Indeed, Iran is confronting a war on two fronts, with the one at home resulting in over 70,000 coronavirus cases and over 4,300 deaths. As stated by the WHO’s Director General, the pandemic can only be controlled if we put political differences aside. Some have taken heed of this advice. In a letter to Trump, senior US Democratic senator Dianne Feinstein stressed, ‘It is in our national interest, and in the interest of international security, to help Iran’. The EU has also been forthcoming, by activating the INSTEX non-dollar direct payment channel for the first time, thereby enabling the export of medical devices from Europe. The Vatican has expressed sympathy with the Iranian people, and communicated concerns over the impact of sanctions with US officials in the UN following a letter by the head of Iran’s Islamic Seminaries, Alireza Arafi.

All the same, time is running out, according to an article in The Lancet titled, ‘Economic Sanctions and Iran’s Capacity to Respond to Covid-19’. The article explains that Iran’s capacity to respond to the virus has been substantially impeded by US sanctions that were re-imposed after US withdrawal from the 2015 nuclear deal, and further US sanctions imposed as recently as 18 March 2020. Whilst the authors do acknowledge that some countries and political figures have recognised the need to ease sanctions on Iran, they warn that the call to do so has achieved little global traction.

The country itself is rapidly adapting to the circumstances, and while $5 billion would come to good use, Iran will not starve without it, as Rouhani underscored. Recently, Supreme Leader Ali Khamenei hailed Iran’s ‘shining battle’ against coronavirus. More a pragmatist than a preacher in the face of the pandemic, Khamenei appealed to Iranians to pray at home during the Muslim holy month of Ramadan. He urged people to avoid mass gatherings, such as collective prayers during the fasting month due to begin in the last week of April.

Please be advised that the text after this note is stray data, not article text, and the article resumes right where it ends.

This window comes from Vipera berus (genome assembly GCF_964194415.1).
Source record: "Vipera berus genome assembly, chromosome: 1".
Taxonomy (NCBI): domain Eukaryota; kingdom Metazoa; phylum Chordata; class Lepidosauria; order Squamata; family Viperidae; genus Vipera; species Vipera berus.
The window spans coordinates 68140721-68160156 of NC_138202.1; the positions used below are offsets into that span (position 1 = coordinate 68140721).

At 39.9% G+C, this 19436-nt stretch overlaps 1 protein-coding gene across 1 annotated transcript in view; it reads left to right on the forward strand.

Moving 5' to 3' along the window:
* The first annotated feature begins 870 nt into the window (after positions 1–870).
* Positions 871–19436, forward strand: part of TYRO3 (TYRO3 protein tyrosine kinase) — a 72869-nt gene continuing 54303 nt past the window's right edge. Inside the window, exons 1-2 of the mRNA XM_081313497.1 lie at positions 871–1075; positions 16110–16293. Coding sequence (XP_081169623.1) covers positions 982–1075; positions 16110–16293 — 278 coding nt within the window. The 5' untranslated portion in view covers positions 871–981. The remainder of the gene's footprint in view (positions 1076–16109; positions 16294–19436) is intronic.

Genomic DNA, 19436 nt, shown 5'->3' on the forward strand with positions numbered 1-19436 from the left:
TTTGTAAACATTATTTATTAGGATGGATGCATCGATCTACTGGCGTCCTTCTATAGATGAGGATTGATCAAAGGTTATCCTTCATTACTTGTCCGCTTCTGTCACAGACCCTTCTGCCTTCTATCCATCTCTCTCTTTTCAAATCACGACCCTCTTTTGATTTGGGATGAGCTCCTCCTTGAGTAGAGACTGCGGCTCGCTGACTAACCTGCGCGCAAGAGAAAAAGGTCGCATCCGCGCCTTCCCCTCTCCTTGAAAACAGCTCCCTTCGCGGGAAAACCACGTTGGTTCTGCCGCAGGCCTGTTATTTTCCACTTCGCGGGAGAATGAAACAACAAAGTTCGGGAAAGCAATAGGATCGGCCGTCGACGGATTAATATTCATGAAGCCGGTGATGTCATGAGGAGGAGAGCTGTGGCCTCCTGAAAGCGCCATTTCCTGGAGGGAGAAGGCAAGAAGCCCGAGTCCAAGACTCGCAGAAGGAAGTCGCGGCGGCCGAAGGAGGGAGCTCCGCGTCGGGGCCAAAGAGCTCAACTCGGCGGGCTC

The country has taken other creative measures to mitigate the crisis. For example, commercials for the mobile application Kipod suggest that in lieu of paying a visit to family members, as is customary during the Persian new year (Nowruz) holidays, why not give them an eidi (the traditional cash gift) in the form of a cash transfer through Kipod. On the homepage of the application’s website ‘kipod.ir’, there is an icon with the message: ‘stayhome’ – a simple message that today resonates globally. Though simple, it demonstrates the interconnectedness of humanity. While Iranians can and should stay at home, Iran cannot be permanently quarantined from the world.

In these strange times, the recent message delivered by Spanish Prime Minister Pedro Sanchez is particularly poignant in Iran’s case. The quote belongs to the thirteenth-century Iranian poet Saadi: ‘Human beings are members of a whole, in creation of one essence and soul. If one member is afflicted with pain, other members uneasy will remain. If you have no sympathy for human pain, the name of human you cannot retain’.

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About the author

Ghoncheh Tazmini

Ghoncheh Tazmini is a Visiting Fellow at the LSE Middle East Centre. Formerly an Associate Member at the Centre for Iranian Studies at SOAS, where she was Iran Heritage Foundation Fellow, Ghoncheh conducts research on Iran-related themes as a British Academy grant-holder. She is currently researching Iranian-Russian alignment in the Middle East. She tweets at @GTazmini

Posted In: Iran